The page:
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Crime & Courts

New research shows some kinds of crime rise after Alaska PFDs are distributed while others decrease

Alaska’s annual Permanent Fund dividend might be responsible for lowering some types of crime in Anchorage while boosting others, according to a new study from the University of Alaska Anchorage.

Researchers at UAA’s Institute of Social and Economic Research studied 16 years’ worth of Anchorage police reports and found that crimes related to substance abuse, such as driving under the influence and disorderly conduct, rise by about 14 percent the day after the PFD is paid out, and stay elevated at 10 percent for the next four weeks compared to a normal day.

Meanwhile, property crimes, such as theft, decrease by 8 percent in the month after the payment. There was no change in violent crime, researchers said.

Brett Watson, a postdoctoral researcher who co-authored the study, said his team was interested in learning how people behave under a system of universal basic income, where the government provides a standard amount of cash to all its citizens to live on.

The topic has gained interest around the world, but right now, the PFD is the only ongoing program that provides a universal source of no-strings-attached income, researchers said.

“Certainly, one thing you hear around any sort of transfer payment,” whether that payment comes in the form of food stamps, welfare assistance or the PFD, “is that there is concern over how people will spend the money,” Watson said.

What researchers found is that when people have more money, they tend to drink more and steal less, he said.

“If someone normally supplements their income with property crime, when they have that financial constraint relieved, they tend to do that less,” Watson said.

As for the substance-abuse crimes, Watson said, the increase is likely related to the fact that everyone receives the cash on the same day. Drinking is often a social activity, and when a person knows that they and all of their friends have extra income, it can make the day after the payout into a kind of drinking holiday for some, he said.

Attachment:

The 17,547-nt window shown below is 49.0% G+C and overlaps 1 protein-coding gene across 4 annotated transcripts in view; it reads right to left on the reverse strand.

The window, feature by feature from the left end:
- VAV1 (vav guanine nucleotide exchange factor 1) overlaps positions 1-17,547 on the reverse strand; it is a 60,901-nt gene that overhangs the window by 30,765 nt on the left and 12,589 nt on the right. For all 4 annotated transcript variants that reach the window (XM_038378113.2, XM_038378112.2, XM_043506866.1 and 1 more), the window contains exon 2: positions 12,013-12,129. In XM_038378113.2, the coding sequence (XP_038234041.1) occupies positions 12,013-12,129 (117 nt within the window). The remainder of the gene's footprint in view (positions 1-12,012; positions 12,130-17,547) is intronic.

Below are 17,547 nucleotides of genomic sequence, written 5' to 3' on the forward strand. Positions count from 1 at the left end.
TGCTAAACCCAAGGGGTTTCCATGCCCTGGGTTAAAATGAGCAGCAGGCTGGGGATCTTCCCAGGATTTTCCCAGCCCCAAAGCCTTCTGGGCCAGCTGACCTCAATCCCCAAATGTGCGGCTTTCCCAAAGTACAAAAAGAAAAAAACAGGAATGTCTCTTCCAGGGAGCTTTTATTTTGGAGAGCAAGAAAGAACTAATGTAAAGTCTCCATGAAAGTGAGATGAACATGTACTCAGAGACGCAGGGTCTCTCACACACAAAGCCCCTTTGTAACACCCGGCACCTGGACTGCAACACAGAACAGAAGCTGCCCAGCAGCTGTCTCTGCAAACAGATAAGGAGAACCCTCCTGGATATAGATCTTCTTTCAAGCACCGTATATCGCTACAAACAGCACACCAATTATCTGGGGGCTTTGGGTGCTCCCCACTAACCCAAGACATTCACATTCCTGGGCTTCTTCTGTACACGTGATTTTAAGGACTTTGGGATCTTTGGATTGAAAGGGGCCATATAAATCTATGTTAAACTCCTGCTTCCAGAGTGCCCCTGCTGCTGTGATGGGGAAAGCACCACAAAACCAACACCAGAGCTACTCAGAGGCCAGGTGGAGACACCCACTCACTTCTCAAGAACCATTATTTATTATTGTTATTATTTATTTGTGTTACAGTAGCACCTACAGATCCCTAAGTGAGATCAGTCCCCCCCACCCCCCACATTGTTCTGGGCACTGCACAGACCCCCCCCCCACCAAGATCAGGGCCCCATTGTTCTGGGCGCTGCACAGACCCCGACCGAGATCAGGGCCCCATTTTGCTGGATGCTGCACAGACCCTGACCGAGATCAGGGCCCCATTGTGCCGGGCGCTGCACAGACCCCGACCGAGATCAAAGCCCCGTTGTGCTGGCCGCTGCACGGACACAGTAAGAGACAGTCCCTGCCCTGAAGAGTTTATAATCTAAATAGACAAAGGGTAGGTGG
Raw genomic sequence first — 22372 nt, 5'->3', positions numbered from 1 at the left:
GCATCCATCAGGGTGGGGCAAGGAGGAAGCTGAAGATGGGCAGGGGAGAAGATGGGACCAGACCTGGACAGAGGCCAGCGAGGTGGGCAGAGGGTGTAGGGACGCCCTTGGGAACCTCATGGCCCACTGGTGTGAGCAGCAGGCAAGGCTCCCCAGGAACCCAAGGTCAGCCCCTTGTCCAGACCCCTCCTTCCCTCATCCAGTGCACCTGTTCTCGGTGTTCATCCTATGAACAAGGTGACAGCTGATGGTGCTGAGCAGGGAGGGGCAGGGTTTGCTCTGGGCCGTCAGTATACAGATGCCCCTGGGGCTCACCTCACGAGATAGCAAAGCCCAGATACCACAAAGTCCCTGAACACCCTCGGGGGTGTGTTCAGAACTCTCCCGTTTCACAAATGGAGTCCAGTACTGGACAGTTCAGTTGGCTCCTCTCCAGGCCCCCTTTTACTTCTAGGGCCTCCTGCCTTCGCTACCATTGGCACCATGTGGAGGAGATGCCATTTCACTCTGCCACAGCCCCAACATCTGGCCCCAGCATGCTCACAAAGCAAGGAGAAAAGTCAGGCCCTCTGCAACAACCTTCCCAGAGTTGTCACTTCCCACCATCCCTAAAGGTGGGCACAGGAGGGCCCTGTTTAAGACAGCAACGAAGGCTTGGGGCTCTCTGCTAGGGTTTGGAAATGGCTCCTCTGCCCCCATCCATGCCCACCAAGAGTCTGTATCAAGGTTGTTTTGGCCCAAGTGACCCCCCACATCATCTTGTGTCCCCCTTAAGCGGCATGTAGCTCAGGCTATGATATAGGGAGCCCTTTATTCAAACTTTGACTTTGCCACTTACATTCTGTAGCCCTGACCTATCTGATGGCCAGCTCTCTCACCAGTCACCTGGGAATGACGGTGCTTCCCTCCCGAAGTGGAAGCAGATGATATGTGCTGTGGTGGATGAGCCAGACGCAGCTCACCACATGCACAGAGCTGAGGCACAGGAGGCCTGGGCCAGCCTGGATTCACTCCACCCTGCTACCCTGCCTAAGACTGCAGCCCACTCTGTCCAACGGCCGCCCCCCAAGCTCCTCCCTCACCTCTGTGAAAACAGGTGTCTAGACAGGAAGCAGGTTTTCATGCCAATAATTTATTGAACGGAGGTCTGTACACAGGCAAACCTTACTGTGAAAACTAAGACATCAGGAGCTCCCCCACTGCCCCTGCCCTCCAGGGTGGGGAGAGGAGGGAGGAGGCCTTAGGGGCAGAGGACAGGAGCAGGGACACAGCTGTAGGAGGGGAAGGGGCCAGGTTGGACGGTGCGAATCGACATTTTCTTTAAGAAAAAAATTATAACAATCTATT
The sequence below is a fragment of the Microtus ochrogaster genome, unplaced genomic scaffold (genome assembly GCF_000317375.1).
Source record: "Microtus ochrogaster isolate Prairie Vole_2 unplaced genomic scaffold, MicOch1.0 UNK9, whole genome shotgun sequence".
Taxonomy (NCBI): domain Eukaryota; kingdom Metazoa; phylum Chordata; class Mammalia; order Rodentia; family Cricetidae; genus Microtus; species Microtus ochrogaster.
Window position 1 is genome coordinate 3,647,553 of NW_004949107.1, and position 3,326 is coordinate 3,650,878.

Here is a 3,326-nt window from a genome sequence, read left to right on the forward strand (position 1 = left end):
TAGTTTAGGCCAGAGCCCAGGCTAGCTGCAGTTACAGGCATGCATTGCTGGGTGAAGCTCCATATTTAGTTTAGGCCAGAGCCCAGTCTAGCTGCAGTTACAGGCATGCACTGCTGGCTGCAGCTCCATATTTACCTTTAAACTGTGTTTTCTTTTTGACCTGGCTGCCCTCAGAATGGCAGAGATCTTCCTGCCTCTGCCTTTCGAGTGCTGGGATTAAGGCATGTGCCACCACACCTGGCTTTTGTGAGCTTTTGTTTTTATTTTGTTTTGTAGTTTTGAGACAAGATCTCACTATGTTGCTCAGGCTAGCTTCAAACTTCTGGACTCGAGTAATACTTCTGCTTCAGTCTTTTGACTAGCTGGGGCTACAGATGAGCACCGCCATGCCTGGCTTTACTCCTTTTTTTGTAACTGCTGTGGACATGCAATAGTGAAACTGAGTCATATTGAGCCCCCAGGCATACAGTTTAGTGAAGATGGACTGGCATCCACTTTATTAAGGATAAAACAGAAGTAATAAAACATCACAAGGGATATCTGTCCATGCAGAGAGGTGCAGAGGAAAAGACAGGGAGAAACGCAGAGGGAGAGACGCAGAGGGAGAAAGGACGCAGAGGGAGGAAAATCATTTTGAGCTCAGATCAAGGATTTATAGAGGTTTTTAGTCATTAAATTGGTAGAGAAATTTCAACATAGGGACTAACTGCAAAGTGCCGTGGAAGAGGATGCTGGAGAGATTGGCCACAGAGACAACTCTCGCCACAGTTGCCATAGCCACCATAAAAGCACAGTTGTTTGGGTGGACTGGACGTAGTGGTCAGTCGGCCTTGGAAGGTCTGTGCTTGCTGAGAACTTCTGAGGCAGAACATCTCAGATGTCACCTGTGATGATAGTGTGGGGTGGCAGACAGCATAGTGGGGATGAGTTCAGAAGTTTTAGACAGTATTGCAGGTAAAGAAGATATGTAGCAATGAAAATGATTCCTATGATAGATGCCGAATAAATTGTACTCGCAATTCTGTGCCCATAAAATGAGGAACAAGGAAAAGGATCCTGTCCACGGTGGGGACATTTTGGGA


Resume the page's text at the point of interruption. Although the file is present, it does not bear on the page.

In terms of the number of substance abuse incidents, PFD payout day falls somewhere between Cinco de Mayo and the Fourth of July, Watson said, though it’s possible that social effect could be prevented if the checks were spread out over the course of the year.

The effect on substance abuse was more drastic when the PFD payout was larger, Watson said, even though the size of the dividend doesn’t seem to affect property crime.

Researchers caution that it’s important to keep the changes in crime in perspective. Watson said his team found that police received an average of 140 additional substance abuse calls in the month after the PFD – out of 12,000 incidents, Watson said. That’s about 1 percent of all calls.

For property crime, the numbers are similar. “PFD calls," as they might be called, represented less than 1 percent of all property crime incidents.

"We consider those effects to be relatively small,” Watson said, and because of that, he doesn’t believe changes in crime are factors that jurisdictions should worry about too much when they consider universal basic income.

ISER researchers are also studying how the dividend affects issues like childhood obesity and people’s work habits, as well as whether it acts as an incentive for people moving to Alaska.

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